• (3/5)
    "To them it was pure American moxie"When Assistant D.A. Alex Cooper is called to a police scene by the Hudson river, she knows that it?s not going to be pretty. The body of an obviously affluent young woman, graphically and grotesquely arranged after death, is pulled from the water. Cooper and her sidekicks Mercer and Chapman must figure out who killed Deni Caxton, and even more ? why?This fits the description of a police procedural to the T. We follow Alex Cooper through her daily life for a few weeks while the murder of a society hostess and art collecting prodigy is investigated. It did not surprise me to discover that Fairstein had worked (it turns out, during quite a high-powered career) as an assistant D.A. herself, given the familiarity with the daily life of such a law enforcer that she portrays.Cooper manages a pretty tight cast through this thriller; Cooper, Chapman and Mercer make a great investigative triumvirate and I was pleased to see a female police investigator with her head screwed on properly (unlike the one in James Patterson?s The Quickie, which I nearly threw across the room?). There?s a reasonable rotation of bad guys (and I didn?t guess the true one) and an excellent sense of setting in the slightly seedy art world of New York.I have a few complains about the writing: Mike Chapman and Sgt Mercer both work on this case ? but Fairstein alternately refers to Mike Chapman as ?Mike? and ?Chapman?, but to Mercer only as ?Mercer?. It was quite confusing at the start of the book when the reader is still trying to get the characters straight in their head. Additionally, at the climax, Cooper has an armed guard. Of course it is when the armed guard lets her go in somewhere unguarded because they have an administrative phone call to take, that it all goes wrong (not a spoiler because there?s not much of the book left by then).Reasonable writing, decent plot, characterisation of subsidiary characters was a bit lacking although I liked Cooper. I think this could have been better.
  • (3/5)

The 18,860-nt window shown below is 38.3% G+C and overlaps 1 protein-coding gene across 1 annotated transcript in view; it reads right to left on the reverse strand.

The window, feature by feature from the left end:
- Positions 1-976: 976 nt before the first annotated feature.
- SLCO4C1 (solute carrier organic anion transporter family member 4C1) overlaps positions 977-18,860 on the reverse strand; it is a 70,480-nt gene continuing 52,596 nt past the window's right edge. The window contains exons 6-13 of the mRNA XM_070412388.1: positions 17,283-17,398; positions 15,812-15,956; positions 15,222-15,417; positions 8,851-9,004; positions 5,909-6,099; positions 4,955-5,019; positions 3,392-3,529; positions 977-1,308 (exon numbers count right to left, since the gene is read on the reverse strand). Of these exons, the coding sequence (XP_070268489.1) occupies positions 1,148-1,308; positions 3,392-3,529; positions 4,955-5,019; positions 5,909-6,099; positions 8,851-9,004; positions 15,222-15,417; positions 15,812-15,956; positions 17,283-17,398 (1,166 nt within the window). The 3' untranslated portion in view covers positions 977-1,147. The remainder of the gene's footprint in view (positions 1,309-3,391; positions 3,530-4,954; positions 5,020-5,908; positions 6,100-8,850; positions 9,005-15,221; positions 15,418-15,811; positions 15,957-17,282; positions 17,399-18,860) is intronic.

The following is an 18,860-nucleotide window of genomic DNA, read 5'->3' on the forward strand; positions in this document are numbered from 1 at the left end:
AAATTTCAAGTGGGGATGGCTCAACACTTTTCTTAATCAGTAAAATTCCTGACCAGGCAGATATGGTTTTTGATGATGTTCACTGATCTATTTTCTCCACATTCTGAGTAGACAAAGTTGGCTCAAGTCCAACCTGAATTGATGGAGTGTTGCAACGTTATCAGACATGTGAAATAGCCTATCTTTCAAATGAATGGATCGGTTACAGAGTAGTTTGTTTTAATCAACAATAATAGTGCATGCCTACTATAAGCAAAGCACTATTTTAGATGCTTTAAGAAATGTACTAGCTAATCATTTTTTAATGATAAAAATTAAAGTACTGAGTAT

Cold Hit centered around a victim named Denise Caxton, third wife to a wealthy art collector. That both previous wives are dead doesn?t seem to worry her. But it worries Mike, Alex & Mercer plenty. And his completely cavalier attitude doesn?t help. Because the victim is basically unattractive, it was hard to get swept up in the need for justice in this one. She?s scheming and manipulative and clearly hiding something. Her killer hadn?t planned for the discovery of her body in such a short time and bit by bit, the crime unravels. Another reason I didn?t get into this one as much as I usually do is the lack of a historical perspective. That?s one of the great things about Fairstein?s novels; the history of New York that she brings and obviously loves. Cold Hit focused on the seamy side of the high-end art world; theft, forgery and auction fixing. Interesting, but the NY history angle is better.So why do I keep reading them? They?re cozy. Comforting. I appreciate and am interested in the NY history in them. The world of Alexandra Cooper is one to be envied. She loves her job and is very good at it. She has the most excellent friends who would do anything for her (although in these early novels Mike?s constant teasing and harping is grating in the extreme. She has plenty of money from her parents and can afford to maintain a high end lifestyle on two islands. Not only is she rail thin, but she doesn?t seem to need to do anything except take one ballet class to stay that way. Men fairly drop at her feet, but she has control. The only sore spot seems to be just between Wellesley and the prosecutor?s office when her fianc? died the day before their Vineyard wedding. But she?s basically over it and the pain is a wistful reminder more than anything else. Despite the inevitable physical danger she gets into (the villain always captures her and M&M come to her rescue) and the other paint-by-numbers plot devices Fairstein uses every time, I like this series. Alexandra is a grown-up Nancy Drew and I can?t help but be drawn into her world and enviously watch her fight crime and win the day.